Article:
Bernard C. Welch was indicted yesterday by a D.C. Superior Court grand jury on a charge of first-degree murder in the shooting of Washington cardiologist Michael Halberstam on Dec. 5.

The 11-count indictment said that Welch shot Halberstam with a pistol during an attemped burglary of Halberstam's Northwest Washington home. The indictment also charged Welch with committing four additional burglaries in Washington on the same day Halberstam was killed. In addition, Welch was charged with carrying a pistol without a license.

Welch is expected to be arraigned at Superior Court within 10 days. The accused master thief -- linked by police to more than 200 burglaries, rapes and other offenses in the Washington area -- has been held without bond at D.c. jAil since his arrest.

If Welch is convicted of the murder charge, he could be sentenced to a prison term of 20 years to life.

Because Welch has a prior record of felony convictions -- he is an escapee from an upstate New York prison -- the firearms violation with which he was charged could also result under D. C. law in another stiff prison term.

In addition to the Halberstam murder and burglary charges, Welch was charged with burglary and grand larceny for allegedly stealing jewelry, money, wristwatches, credit cards and other valuables from four other homes in Northwest Washington. The indictment listed the homes as those of Julio and M. Jeanne Heurtematte, Omelan and Tatiana Antonovych, Karl and Monique Lass, and Patricia O'Brien.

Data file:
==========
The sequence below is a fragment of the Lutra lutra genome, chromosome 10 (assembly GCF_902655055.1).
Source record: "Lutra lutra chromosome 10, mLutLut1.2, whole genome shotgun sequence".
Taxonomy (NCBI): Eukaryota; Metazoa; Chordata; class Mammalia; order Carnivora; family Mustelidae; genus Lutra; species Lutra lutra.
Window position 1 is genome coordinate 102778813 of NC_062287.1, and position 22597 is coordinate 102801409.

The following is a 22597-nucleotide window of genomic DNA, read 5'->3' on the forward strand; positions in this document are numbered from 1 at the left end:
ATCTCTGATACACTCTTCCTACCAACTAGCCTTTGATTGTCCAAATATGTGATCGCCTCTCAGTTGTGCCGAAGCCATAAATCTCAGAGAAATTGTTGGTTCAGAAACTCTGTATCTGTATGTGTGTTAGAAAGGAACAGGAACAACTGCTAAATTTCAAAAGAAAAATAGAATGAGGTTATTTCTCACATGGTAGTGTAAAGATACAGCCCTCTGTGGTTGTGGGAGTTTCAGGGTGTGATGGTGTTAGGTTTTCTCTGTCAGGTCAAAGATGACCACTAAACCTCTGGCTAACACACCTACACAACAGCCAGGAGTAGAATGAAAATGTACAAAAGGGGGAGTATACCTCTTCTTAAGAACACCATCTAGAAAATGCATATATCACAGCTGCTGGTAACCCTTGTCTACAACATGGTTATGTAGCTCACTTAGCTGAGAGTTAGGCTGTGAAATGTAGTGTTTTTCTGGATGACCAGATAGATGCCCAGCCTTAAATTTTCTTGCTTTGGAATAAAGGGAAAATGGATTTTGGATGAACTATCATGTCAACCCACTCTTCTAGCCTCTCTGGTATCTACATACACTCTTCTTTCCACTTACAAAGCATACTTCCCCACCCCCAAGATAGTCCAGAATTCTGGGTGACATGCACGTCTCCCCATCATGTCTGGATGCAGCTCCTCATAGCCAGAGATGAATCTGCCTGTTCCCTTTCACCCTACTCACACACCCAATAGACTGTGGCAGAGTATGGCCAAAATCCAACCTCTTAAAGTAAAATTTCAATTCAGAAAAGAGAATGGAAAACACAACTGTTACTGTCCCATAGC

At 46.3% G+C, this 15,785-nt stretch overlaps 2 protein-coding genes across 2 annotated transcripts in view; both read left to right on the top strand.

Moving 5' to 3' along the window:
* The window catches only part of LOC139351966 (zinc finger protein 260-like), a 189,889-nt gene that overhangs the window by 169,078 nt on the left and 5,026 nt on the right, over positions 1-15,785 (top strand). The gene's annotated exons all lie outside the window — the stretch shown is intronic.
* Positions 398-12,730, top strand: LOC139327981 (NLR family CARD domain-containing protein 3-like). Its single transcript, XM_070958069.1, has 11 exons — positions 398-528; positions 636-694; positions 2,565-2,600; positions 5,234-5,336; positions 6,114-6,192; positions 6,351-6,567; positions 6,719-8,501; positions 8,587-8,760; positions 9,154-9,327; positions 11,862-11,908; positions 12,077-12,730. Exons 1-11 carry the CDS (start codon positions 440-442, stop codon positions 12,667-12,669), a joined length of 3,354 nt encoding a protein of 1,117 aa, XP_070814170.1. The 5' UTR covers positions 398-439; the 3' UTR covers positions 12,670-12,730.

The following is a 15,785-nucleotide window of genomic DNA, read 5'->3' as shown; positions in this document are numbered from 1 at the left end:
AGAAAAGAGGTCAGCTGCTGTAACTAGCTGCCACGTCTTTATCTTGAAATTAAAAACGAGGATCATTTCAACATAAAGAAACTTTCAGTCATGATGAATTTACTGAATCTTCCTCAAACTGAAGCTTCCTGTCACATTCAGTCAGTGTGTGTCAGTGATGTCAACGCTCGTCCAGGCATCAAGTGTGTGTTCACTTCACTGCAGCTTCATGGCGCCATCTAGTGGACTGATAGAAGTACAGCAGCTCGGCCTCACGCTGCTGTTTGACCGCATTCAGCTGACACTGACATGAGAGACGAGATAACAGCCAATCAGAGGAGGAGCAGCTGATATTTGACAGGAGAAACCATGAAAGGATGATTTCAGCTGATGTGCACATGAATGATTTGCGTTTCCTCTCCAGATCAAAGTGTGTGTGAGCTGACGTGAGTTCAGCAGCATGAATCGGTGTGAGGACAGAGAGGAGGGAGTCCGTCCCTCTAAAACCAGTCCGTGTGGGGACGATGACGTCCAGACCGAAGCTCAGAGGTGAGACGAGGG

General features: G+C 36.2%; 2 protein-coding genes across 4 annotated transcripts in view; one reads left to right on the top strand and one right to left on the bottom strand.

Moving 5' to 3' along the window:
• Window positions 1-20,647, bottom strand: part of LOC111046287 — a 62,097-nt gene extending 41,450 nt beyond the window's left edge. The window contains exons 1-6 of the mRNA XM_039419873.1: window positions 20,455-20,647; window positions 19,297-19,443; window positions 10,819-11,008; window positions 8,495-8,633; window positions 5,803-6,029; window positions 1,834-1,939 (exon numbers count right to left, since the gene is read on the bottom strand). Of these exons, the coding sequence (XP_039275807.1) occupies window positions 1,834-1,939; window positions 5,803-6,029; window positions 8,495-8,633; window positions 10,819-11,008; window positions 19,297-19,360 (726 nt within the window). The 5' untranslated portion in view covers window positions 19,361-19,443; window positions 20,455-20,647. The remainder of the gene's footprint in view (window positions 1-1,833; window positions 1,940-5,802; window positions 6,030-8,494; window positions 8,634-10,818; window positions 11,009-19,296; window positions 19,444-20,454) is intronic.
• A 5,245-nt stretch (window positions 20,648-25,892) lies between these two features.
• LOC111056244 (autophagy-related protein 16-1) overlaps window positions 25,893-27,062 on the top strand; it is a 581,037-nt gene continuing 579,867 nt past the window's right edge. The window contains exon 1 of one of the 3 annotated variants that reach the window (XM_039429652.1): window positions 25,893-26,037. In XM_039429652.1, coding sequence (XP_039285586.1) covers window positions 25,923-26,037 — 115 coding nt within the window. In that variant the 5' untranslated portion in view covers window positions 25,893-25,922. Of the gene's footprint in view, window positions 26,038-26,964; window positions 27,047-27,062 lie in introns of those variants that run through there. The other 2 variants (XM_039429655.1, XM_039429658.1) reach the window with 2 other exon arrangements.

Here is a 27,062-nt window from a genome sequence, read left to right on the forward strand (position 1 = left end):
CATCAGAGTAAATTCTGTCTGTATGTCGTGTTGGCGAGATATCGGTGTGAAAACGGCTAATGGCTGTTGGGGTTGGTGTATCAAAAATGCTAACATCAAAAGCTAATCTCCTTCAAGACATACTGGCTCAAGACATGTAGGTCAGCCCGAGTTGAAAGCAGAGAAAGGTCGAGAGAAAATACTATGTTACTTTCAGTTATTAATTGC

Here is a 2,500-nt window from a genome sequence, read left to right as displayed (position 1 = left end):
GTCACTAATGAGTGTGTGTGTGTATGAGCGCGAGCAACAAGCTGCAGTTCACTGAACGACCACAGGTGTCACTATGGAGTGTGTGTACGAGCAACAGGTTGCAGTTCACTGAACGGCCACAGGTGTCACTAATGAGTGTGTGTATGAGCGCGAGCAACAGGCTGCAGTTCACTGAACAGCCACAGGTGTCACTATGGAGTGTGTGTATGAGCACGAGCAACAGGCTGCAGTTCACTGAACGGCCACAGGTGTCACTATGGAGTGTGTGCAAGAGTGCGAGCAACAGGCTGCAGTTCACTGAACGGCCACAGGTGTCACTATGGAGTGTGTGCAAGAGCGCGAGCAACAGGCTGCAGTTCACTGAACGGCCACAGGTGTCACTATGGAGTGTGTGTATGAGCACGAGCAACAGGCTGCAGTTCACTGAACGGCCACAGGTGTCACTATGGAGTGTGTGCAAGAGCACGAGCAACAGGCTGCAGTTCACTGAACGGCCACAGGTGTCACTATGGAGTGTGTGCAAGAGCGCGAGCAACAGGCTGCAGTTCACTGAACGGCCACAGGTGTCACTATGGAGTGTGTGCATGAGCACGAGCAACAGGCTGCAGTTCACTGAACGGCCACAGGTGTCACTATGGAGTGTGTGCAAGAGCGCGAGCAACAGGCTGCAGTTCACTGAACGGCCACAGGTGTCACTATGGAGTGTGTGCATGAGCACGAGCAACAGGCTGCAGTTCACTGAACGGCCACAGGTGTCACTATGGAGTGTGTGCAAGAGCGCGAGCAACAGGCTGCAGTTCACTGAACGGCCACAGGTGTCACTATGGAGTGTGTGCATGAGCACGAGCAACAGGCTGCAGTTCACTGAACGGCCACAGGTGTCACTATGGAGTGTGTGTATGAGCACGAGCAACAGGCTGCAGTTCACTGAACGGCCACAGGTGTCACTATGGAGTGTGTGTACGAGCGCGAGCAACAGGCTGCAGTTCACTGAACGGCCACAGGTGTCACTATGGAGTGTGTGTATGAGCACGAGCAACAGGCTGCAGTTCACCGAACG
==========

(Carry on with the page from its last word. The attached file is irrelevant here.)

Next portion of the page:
Prosecutors declined to comment yesterday on Welch's indictment. Welch's attorney, Sol Z. Rosen, could not be reached for comment.

The indictment comes just one day after it was reported that Welch has admitted in a soon-to-be-published magazine interview that he has lived a life of crime, amassing great amounts of stolen property and leaving a trail of victims that he described as a "who's who of Washington politics." However, in the interview, which will appear in next month's Life magazine, Welch sidesteps the issue of whether he shot and killed Halberstam, according to Life editors. Welch also does not refer by name to the Washington burglaries for which he was indicted yesterday, the editors said.

Welch is not expected to be tried for several months. The trial date depends in part on how long it takes for an independent psychiatric evaluation requested by his attorney to be made. No announcement has yet been made as to which Superior Court judge will be assigned the case.